At Mobtown Players, a near-perfect explosion in `tick, tick ... BOOM!'




With the much-anticipated movie version of Rent set to open next month, Mobtown Players has mounted an earlier show by Rent creator Jonathan Larson, tick, tick ... BOOM!

Begun by Larson before Rent and completed after his untimely death at age 35 by script consultant David Auburn (Pulitzer Prize-winning author of Proof), the autobiographical tick, tick ... BOOM! is receiving a rousing - but bittersweet - production under Terry J. Long's direction.

The bittersweet part is a matter of retrospect. The ticking that Larson heard when he was working on this musical was the psychological time bomb of his approaching 30th birthday. For his alter-ego in the show (also named Jonathan), that ticking was a taunting reminder that he was approaching this milestone without having had a show produced. Tragically, in 1996 Larson was the victim of another kind of time bomb - an aortic aneurysm, which ended his life only hours after the final dress rehearsal of Rent.

Knowing this history increases the poignancy of such lyrics as: "With only so much time to spend/Don't want to waste the time I'm given." At Mobtown, these words are sung by lead actor Evan Shyer, a compelling singer who knows how to "act" a song. Shyer delivers an empathetic portrayal of Jonathan as a young composer struggling with major life choices.

Director Long represents those choices visually in the number "Johnny Can't Decide," in which Shyer stands center stage, flanked by the show's two other actors, Shelly Work as Jonathan's girlfriend, Susan, and Howard J. Turner as his best friend, Michael, an actor-turned-marketing researcher. Shyer faces front while the other two face him and sing of their aspirations for him. Susan wants Jonathan to settle down and raise a family; Michael wants him to "bend his dreams" and join him in the corporate world.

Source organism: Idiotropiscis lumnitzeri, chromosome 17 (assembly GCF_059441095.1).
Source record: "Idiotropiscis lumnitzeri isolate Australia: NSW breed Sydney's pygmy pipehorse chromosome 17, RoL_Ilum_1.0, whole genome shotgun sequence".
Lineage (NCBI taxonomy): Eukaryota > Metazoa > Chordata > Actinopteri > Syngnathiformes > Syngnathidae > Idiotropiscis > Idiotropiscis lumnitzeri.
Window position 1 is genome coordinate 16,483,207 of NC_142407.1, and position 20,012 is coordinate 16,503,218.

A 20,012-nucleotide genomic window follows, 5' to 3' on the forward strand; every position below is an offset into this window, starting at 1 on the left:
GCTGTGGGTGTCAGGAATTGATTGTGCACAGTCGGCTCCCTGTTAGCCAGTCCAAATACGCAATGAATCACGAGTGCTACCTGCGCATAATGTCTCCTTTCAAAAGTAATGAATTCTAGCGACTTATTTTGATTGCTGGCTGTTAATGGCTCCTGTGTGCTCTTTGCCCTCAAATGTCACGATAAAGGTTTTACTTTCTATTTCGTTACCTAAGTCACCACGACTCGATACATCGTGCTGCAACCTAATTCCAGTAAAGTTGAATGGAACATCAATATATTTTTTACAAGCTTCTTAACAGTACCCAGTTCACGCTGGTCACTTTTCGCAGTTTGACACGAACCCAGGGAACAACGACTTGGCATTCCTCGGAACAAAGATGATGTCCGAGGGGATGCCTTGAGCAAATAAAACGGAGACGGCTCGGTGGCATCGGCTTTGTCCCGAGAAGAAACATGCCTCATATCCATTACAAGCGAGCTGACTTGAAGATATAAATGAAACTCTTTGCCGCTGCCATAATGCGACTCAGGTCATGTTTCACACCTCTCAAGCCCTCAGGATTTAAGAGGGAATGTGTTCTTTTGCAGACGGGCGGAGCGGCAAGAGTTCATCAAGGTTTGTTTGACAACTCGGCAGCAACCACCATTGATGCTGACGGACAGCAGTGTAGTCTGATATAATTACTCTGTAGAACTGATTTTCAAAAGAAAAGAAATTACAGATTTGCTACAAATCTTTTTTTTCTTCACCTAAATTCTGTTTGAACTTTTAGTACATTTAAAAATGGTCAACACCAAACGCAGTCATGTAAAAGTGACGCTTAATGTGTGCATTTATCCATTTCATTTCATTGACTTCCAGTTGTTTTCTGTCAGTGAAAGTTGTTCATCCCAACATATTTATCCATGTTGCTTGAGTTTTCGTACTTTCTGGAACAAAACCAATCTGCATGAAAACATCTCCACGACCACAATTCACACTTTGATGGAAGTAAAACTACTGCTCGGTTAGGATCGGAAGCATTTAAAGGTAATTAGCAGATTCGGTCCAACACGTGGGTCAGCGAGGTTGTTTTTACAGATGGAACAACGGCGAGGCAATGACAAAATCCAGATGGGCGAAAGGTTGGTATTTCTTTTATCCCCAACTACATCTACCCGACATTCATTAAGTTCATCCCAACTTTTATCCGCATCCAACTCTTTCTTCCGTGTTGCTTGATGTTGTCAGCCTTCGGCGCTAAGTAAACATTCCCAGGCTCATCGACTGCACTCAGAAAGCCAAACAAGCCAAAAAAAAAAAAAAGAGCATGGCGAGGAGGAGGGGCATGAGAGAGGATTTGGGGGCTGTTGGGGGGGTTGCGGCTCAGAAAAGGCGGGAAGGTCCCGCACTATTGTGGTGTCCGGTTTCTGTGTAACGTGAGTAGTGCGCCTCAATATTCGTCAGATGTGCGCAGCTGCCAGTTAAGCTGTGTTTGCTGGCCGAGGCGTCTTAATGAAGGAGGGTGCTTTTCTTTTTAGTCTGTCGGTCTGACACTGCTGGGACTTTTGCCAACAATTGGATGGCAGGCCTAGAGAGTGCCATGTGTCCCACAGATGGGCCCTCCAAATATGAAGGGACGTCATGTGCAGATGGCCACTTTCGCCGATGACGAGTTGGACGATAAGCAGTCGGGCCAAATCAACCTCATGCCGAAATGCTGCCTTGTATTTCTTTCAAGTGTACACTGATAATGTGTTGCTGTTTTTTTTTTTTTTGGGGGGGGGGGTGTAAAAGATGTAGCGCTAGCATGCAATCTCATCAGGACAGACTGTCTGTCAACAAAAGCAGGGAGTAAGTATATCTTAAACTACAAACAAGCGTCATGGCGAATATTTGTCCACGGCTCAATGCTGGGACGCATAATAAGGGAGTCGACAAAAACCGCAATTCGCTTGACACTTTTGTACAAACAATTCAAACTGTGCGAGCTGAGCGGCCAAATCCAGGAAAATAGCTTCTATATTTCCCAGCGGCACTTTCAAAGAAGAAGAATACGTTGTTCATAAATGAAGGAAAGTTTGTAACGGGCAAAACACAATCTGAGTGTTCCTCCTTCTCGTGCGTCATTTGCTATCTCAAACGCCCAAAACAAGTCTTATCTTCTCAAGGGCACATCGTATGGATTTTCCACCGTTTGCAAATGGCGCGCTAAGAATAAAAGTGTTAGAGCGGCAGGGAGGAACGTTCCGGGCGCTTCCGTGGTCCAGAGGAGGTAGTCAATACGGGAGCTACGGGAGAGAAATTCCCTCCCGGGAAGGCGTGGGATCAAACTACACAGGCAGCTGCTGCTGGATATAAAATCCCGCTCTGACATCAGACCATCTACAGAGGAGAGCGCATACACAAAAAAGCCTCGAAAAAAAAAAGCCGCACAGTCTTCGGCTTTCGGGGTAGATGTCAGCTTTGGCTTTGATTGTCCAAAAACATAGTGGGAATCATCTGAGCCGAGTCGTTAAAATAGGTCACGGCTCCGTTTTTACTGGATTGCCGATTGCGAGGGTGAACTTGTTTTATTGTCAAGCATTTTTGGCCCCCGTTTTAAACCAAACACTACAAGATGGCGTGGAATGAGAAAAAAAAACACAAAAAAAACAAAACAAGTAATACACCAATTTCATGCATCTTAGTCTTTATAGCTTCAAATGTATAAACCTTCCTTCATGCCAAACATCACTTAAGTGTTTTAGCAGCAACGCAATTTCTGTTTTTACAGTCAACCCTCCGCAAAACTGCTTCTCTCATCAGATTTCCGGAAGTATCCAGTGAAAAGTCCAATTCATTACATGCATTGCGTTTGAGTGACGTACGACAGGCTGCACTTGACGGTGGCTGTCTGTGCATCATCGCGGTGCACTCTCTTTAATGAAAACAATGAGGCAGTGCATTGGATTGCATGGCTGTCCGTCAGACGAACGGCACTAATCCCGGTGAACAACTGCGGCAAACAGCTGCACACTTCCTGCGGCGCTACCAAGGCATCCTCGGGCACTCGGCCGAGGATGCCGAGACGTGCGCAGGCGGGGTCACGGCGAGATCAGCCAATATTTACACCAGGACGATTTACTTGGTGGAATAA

Although the actors' voices blend together to create a strong pop sound (accompanied by an equally strong band, all under the musical direction of Ted McCadden), the production isn't always this smooth. The slide projections, which constitute most of the scenery, tend to be too literal and uninspired, and Shyer detracts from his otherwise fine performance by repeatedly toying with his hair.

But the show remains a lovely preamble to Rent. In a song titled "Why?," Jonathan sings about working on lyrics "Over and over and over/Till I get it right." The folks at Mobtown may not get everything right, but they come close.

Showtimes at Mobtown, 3600 Clipper Mill Road, are 8 p.m. Fridays and Saturdays, and 3 p.m. Oct. 30, through Nov. 5. Tickets are $15 (except the 8 p.m. Oct. 28, two-for-the-price-of-one performance). For more information, call 410-467-3057.

Brown in concert

Jason Robert Brown, whose musical The Last Five Years, ends its extended run at Everyman Theatre on Sunday, performed two concerts at the theater earlier this week. Accompanied by his band, the Caucasian Rhythm Kings, Brown was joined by guest vocalist Lauren Kennedy.

His program on Sunday night included songs from his first solo album, Wearing Someone Else's Clothes, a country-western song he wrote for the short-lived musical Urban Cowboy (sung by Kennedy), and even a sneak peek at two numbers from Honeymoon in Vegas, the musical he's writing with screenwriter Andrew Bergman.

During a question-and-answer period, Brown gave a brief demonstration of his songwriting process, sitting down at the keyboard, singing a song title and then, as he put it, letting his "fingers find the way to build the song."

When he and the band reached the evening's penultimate number, the songwriter wryly announced, "This is the last number I'll do before my encore." His confidence in the audience's desire for more was not misplaced. The concert earned two enthusiastic standing ovations.

Reading at Ford's

State of the Union, Howard Lindsay and Russel Crouse's 1946 Pulitzer Prize-winning political drama, launches this season's reading series at Ford's Theatre, 511 10th St. N.W., Washington, at 7 p.m. Monday. The cast will be headed by Tony Award-winner Judith Ivey and area actors Rick Foucheux, Nancy Robinette and Ted van Griethuysen. Admission is free but reservations are requested. Call 202-347-6262.

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